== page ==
Seems to me like I was just in Myanmar yesterday. I couldn’t believe its been three months since I left the country and scoured five destinations abroad. I couldn’t concentrate on my work and doing the daily grind was so sad that I kept wondering why I am doing this… 😦
Anyway, last night, I dreamed. I dreamed I was inside the Shwedagon and was sitting on a clean, marbled floor all by myself, staring at a big golden stupa. I wasn’t praying, just awed. No one’s with me except a woman I saw knelt in front of a reclining Buddha. I really found it weird.
That scene in my dream was so familiar. When morning came, I immediately browsed through my Mac’s database to search for all the pics I took when I had the chance to get inside the Shwedagon. Lo and behold. I found my picture of that woman I dreamed praying before a huge Buddhist idol.
I offered a silent prayer then for that woman who seems to be imploring the Buddha for an answer. Whatever it may be, I offered a silent prayer…for her. I guess, I should have done that that night I got to visit this popular Buddhist shrine. But that time, I was distracted by the dazzling lights inside the Shwedagon.
Months before our Myanmar trip, I surfed the Net countless times to learn about the history of this famous pagoda in Yangon and why travelers say its a must-see place. Others included this in their bucket list–I don’t know why I didn’t–but now I’m glad I got to visit it before I included it in MY bucket list. (I’ve stricken it off by now.)
The Shwedagon has been regarded as the world’s oldest Buddhist shrine in Burma and around the world. It’s really splendid when you get to meet it up close. If you trace the history of Burma, one could say Buddhism played a crucial role in establishing the country’s origins and its religion. Almost 80 percent of the Burmese, practice Buddhism, Theravada Buddhism.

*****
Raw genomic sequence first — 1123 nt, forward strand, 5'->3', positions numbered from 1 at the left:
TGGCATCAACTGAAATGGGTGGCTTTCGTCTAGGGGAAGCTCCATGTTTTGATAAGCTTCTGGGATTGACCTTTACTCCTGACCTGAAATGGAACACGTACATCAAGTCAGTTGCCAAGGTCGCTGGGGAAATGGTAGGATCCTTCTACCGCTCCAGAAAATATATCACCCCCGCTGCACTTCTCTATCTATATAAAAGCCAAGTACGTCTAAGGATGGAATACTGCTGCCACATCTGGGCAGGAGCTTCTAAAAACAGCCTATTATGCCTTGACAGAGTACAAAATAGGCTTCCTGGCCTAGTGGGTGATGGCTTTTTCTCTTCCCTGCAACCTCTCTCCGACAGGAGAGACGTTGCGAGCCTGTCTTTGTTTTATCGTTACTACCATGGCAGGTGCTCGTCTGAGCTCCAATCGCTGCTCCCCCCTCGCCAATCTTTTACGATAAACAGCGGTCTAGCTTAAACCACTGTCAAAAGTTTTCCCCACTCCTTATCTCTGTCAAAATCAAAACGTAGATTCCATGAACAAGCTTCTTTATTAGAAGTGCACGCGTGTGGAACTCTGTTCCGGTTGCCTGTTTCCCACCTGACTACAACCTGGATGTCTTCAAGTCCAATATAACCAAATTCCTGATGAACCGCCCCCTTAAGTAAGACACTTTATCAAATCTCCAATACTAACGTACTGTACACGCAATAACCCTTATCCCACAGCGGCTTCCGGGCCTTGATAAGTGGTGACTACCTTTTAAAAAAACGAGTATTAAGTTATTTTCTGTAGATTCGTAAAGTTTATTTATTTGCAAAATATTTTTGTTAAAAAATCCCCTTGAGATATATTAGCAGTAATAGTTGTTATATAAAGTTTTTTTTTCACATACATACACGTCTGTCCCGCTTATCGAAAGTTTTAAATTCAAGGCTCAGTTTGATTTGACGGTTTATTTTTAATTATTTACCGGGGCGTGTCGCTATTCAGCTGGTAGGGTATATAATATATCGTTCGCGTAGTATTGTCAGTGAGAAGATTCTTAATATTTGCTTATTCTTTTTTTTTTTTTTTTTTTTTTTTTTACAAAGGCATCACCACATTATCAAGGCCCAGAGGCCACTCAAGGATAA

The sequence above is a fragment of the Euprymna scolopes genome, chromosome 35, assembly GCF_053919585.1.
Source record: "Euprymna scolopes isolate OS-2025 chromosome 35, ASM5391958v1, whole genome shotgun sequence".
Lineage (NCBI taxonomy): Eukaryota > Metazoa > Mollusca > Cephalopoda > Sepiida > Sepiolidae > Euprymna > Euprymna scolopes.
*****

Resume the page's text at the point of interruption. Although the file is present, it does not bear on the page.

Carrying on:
For the life of me, I cannot find time to sit down and understand the Buddhist faith. All I know is that it remains a dominant world religion and focuses on the worship of deities and emphasizes on certain religious rituals.
I wanted to tour the Shwedagon on an early morning but I only got the chance to visit it very late in the evening. A visit to the Shwedagon was part of the program of the 2014 International Media Conference last March, and so I had to set aside my personal itinerary in favor of a group tour. We flocked to Singattura Hill (where the pagoda is situated) one evening together with a hundred foreigners, all eager to see Yangon’s top tourist site.
We went inside the premises leaving our shoes at the entrance corridor. After going up through an elevator and walking past a long hallway, my bare feet finally touched the cold marble floor.
Once inside the temple, I was stupefied. Who wouldn’t be, when everything here practically glitters! I thought it’s magnificent during the day when the temple is visible almost everywhere in Yangon but it really shines out more at night. Honestly, when we got inside, I had a little difficulty closing my mouth. I thought I was caught in a trance while I wandered around the vast compound.
I spent the first hour wandering around by myself inside the Shwedagon. Funny, I went here with a bunch of friends and I just lost sight of them. But I like that. I like to wander around aimlessly anyway, and I was just fascinated with what all the scenes around me. Like this group of devotees bathing a little Buddha. I wonder what this symbolic rite mean? Sorry, I have really no idea. Can somebody enlighten me please? 😉
I was also really tempted to ask one of the monks if everything I see–the stupas–are really made of gold? But I don’t know how to speak Burmese.
After a while, I chanced upon a colleague who also got lost inside. Finally, I don’t have to take a selfie! We took turns posing and taking pictures, besting each other with the best souvenir photo inside the Shwedagon…
But so far, I like this one…I even made it my Facebook photo…
We enjoyed scouring the Shwedagon so much we didn’t notice that everyone else have left the grounds! We went back to the hallway where we came from and alas! Our shoes weren’t there! We realized we got out at the wrong gate. We had no choice but to get back inside and find the corridor where we originally entered. We hurried out and was thankful that another journalist (a Chinese) was also left behind by her colleagues. We were so eager to go back to our hotels because we felt our feet was already itching. As we were trying to find our way back to the other gate, we took the opportunity to savor the magnificent views of the Shwedagon…